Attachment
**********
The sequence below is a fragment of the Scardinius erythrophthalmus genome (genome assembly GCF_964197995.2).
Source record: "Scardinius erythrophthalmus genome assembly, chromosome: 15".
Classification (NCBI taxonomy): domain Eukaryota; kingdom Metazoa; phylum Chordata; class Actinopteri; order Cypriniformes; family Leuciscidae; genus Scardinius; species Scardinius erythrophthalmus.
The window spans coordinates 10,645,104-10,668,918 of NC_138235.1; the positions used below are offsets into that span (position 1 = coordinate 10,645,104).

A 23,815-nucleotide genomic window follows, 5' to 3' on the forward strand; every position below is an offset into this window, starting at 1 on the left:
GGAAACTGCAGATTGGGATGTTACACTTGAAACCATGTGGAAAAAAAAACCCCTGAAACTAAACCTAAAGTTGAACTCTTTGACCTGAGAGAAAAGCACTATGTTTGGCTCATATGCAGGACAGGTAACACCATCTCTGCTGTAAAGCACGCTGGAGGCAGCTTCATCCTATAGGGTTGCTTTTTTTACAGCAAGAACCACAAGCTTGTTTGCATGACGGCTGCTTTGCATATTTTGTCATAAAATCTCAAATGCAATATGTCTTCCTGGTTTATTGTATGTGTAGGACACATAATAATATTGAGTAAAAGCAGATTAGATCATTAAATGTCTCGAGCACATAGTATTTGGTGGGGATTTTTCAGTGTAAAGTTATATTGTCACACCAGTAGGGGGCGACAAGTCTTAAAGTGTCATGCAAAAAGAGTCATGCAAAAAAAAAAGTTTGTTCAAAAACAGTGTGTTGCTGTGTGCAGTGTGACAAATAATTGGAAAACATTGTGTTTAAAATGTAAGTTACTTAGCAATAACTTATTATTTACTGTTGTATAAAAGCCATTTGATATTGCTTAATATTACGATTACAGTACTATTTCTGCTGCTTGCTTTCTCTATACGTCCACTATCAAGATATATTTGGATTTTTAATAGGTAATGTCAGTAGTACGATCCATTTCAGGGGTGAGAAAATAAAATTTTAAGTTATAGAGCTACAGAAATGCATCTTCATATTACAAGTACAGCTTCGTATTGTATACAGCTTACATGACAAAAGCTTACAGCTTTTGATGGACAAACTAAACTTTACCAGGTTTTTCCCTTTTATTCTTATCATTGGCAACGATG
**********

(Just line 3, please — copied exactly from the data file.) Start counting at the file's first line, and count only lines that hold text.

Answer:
Classification (NCBI taxonomy): domain Eukaryota; kingdom Metazoa; phylum Chordata; class Actinopteri; order Cypriniformes; family Leuciscidae; genus Scardinius; species Scardinius erythrophthalmus.